Medieval Subjectivity through the Authorial Vision of the Infernal Traveler
Medieval Hell in the Infernal Journey’s Vernacularization
Le Voyageur Infernal Médiéval, a Focus on the Traveller
Beginning in the fifth century, Christian testimonies of human incursions in the “otherworld” formed an impressive body of medieval literature intended to promulgate religious tenets throughout Europe. Some of these Latin texts were adapted in vernacular tongue. My dissertation investigates the medieval conceptions of crime and punishment depicted in a selection of infernal journeys portrayed in diverse old French dialects between the twelfth and fourteenth centuries. My critical reading of these texts utilizes the perspective of medieval identity through the auctorial treatment of the infernal journey‘s literary character.
Chapter 1-2 begins with an exploration of the conceptualization of Hell as a Manichean answer to the fear of the unknown which leads toward a cosmologic and divine space and time. I then address the historiography of infernal journeys and evaluate the medieval need to materialize Hell, embody the soul, and reified the infernal torments. By adapting testimonies into the medieval art of soteriological formulary, the authors mirror the values of the society into a sacred place accessible to an ambiguous literary character.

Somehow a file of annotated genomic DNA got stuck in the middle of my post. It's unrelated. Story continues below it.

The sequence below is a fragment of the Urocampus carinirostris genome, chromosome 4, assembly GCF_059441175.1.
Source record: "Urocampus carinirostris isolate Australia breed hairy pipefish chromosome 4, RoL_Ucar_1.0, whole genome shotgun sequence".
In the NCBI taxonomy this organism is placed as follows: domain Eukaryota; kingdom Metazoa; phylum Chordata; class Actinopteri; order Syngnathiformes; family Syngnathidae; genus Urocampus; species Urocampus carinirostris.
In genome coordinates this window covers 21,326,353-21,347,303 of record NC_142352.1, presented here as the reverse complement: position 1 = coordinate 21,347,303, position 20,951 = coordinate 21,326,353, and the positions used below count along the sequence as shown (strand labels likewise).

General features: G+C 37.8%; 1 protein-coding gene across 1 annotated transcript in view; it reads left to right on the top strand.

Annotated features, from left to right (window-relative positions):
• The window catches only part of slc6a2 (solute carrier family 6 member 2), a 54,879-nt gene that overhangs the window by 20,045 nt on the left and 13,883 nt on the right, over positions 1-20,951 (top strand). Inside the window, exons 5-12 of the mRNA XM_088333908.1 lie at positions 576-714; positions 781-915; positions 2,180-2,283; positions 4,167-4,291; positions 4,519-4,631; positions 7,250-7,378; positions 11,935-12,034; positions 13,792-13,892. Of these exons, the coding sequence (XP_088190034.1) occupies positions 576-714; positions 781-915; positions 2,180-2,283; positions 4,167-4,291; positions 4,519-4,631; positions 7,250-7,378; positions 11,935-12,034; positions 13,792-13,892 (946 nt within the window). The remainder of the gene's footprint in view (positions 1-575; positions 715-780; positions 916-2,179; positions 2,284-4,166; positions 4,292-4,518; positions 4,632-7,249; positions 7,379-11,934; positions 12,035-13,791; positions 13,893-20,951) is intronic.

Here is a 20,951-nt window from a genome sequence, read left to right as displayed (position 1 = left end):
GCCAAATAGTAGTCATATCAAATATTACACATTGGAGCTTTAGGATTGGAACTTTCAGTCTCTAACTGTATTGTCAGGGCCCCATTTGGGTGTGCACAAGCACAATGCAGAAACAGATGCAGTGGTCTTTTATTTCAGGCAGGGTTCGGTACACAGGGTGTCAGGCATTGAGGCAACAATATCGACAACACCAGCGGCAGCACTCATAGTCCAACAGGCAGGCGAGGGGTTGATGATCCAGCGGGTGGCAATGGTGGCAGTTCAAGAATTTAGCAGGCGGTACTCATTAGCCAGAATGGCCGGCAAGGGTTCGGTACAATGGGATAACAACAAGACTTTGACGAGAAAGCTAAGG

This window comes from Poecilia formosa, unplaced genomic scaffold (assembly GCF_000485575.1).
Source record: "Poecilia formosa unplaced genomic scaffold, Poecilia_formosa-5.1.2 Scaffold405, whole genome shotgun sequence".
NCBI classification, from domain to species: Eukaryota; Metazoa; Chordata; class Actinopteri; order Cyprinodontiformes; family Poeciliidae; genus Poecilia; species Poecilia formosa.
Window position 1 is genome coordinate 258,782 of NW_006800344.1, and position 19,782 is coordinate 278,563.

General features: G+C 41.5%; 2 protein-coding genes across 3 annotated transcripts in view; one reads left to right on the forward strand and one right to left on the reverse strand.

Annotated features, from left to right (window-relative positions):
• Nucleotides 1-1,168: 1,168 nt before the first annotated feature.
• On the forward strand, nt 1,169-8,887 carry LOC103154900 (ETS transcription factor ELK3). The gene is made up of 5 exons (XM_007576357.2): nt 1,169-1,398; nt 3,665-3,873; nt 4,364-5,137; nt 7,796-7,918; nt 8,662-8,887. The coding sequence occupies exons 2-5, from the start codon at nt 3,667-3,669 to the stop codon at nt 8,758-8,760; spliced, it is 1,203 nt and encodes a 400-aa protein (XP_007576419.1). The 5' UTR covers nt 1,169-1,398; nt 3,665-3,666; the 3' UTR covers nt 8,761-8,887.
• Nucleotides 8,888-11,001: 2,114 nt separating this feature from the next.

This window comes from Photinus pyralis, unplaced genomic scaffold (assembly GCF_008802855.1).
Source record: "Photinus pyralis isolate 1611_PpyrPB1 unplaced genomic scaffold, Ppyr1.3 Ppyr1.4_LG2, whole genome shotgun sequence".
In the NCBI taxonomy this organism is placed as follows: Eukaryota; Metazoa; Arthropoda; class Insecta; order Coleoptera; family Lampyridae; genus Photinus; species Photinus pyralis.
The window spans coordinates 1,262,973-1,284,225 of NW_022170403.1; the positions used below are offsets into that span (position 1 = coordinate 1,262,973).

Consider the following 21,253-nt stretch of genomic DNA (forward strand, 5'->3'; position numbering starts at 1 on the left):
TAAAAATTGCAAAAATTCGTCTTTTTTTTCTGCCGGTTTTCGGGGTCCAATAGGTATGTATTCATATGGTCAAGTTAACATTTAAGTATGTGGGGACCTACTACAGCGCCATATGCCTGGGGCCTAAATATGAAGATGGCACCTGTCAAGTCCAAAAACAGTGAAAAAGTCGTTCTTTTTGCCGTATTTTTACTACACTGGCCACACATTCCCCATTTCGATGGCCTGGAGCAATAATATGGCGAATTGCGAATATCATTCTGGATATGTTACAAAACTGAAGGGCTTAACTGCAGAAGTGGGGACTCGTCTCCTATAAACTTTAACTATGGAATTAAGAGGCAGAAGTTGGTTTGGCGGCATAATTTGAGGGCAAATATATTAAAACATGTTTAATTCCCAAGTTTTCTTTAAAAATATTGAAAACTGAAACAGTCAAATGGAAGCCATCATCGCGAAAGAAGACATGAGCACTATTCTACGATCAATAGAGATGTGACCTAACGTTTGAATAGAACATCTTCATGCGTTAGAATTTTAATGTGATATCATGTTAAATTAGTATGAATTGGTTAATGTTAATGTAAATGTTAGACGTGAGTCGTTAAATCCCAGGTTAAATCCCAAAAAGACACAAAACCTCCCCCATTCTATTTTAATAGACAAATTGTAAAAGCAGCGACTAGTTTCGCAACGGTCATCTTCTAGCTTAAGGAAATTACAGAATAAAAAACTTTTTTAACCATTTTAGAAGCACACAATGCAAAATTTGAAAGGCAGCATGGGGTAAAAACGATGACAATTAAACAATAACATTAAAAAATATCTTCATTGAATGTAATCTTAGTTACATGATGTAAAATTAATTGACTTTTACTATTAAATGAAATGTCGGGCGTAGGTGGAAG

In Chapter 3-4, after considering the archetype of the infernal Journey and his witnesses, I assert the role that this genre plays in the re-organization of Hell and the rooting of popular imagery. I argue that the sacredness of Hell was preserved in a bipartition that progressively exposed a temporary, urbanized, and purgative realm bestowed to the souls meant to be saved, and, buried deep in the earth, an eternal, natural, and punishing pit reserved for the doomed. Purgatory turned into an open and porous fictional space, depicted as the pivot of the otherworld under the clerical mediation where each protagonist tries to escape the literary formulary.
In Chapter 5-6, I address the corporealization of the infernal journey’s literary character. In studying his quest for identity that elicits his personal involvement in fashioning his narrative, I demonstrate the relationship between the increasing autonomy of
a developing heroic figure who usurps control over the redemptive process and the progressive liberation of the vernacular author who disregards his Latin source. I argue that this dynamic essentially alters the entire infernal journey’s formula in a way that favors stylistic digressions, accommodates a real audience’s economics, and ultimately promotes authorial identity.